Friday, February 17, 2006

Speaking of many texts...

Debbie Hawhee recently posted about finishing a chapter manuscript (congrats!). What I enjoyed about her post was the picture of her desk (re"printed" below). It's a great, familiar image of academic writing and it reveals a lot of details about familiar composing processes. Some of what I notice in such pictures are things like:
  • Post-It note bookmarks to help find key places in the text
  • Folders for grouping like/related info
  • Is it a Swingline? Also for keeping related texts together
  • The invevitable photocopied journal articles
  • Spiral notebook for creating new texts
  • Calendar, for coodinating the production of text over time
  • A buncha Burke
  • A folder organizer to help stage texts for later use (ditto the row of books)
  • Crumpled paper -- an unsuccessful text?
  • The Computer -- where it all comes together

About the creation of new texts... I think we often create "ancillary" texts when writing -- they're not the thing we're writing but something we have to create *toward* the thing we're writing.

What we can't see (here) is what all happened on-screen (like the "100+ footnotes" etc.). My desk is often relatively clean, because many of my texts are electronic. That's why I used screen-capture software when studying writing [example, 19M].

T.C. in the wild...

My friend Carrie Gilbert, a user-experience designer for White Horse spotted a textual coordination problem in the wild! She shared it with me…

cowboyboo: oh hey, I witnessed *textual coordination* the other day… and then proposed improvements to an online app to decrease the number of texts the user was dependent upon. I was *very excited*
Shaun: no way!
cowboyboo: it was funny, too, she saw no problem with it…
: "well, the app only does x, so then I go into SQL and run a query, and size that window beside this spreadsheet, and ...
: lol. so, really, did you stop and go, "This is a problem of textual coordination and I bet there’s a way to co-locate the text" or something like that?
: well, not quite like that, because although I'm a nerd, I'm not as big of one as *you* ;) ...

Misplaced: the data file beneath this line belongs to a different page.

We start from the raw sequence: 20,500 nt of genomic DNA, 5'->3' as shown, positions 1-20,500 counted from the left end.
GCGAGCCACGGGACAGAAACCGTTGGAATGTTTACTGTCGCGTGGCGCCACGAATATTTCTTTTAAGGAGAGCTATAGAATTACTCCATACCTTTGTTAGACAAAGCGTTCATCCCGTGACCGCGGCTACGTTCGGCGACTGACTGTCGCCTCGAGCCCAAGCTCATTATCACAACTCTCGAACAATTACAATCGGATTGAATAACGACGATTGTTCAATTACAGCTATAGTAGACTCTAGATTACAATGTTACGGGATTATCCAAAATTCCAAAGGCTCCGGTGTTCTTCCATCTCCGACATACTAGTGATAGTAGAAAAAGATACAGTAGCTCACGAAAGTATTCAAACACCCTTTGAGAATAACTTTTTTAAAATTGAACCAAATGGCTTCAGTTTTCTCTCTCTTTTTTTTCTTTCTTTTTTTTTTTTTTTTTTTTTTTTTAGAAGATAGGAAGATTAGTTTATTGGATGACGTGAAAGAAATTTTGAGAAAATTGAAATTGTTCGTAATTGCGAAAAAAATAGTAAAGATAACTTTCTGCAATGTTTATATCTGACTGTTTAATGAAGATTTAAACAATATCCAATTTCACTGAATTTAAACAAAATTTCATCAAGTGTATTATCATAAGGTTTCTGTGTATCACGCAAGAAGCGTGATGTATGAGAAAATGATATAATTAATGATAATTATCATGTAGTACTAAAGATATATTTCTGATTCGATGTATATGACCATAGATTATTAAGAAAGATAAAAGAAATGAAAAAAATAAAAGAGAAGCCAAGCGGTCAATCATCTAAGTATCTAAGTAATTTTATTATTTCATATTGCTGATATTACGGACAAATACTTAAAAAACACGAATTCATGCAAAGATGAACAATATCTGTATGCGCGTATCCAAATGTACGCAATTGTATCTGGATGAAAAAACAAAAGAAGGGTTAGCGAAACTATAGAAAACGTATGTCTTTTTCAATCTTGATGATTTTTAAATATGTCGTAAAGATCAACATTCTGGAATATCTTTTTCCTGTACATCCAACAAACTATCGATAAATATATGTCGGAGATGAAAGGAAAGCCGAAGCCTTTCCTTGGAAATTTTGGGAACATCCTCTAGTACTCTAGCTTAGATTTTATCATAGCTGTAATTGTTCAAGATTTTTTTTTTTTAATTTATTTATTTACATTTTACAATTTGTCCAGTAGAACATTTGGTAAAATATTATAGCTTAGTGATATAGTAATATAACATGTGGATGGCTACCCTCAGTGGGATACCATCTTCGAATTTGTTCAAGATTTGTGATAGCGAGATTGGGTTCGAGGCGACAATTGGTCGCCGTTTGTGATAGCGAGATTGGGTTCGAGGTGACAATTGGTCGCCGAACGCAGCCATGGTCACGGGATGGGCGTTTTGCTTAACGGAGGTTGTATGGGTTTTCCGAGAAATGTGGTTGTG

: few are
: I think I said, "wow, you're juggling a lot there, it would be great if we could display more of that data you need right there in the app so that you don't have to rely on so much stuff" or something
What made me particularly excited was some verification that spotting such problems creates an opportunity for intervention. By seeing textual coordination as a “thing” people do, we can intervene strategically to improve composing processes. Although, the statement "she saw no problem with it" seems to indicate a high threshold for coordination. Is it something we just learn to cope with? Does coordinating many texts impact the task? (I suspect so, but...)

Anyway, it made my day.

Thursday, February 16, 2006

Online Presentation

I'm giving a virtual presentation for the 2006 Computers & Writing Conference. My project page has all the info, but here's a quick link to a quicktime movie (5.7M) I made of my powerpoint slides with a little help from Camtasia. Love that software.

Friday, February 03, 2006

Simple Instructions

I teach technical writing (among other things). Creating a set of instructions is a pretty typical assignment and I've become fascinated with them. Here's two of my recent favorites...

The instructions for Pong, the first video game: "Avoid missing ball for high score."

And the two rules for sumo wrestling, according to Jason at Signal vs. Noise. [Update: How 'bout these from Nataliedee?]


One of my favorite things about technology is people's ability to use it in unexpected ways. I admire the hacker ethos. It's what leads Johndan to use Google as a spelling checker and me to turn on all the cell borders in Excel to quickly print graph paper. Here's a nifty nifty solution to not having a ruler when you need one:

printable paper rulers

[link: swissmiss; image:]

Oh, and there's online graph paper... much better than my Excel hack. Thanks cooltools.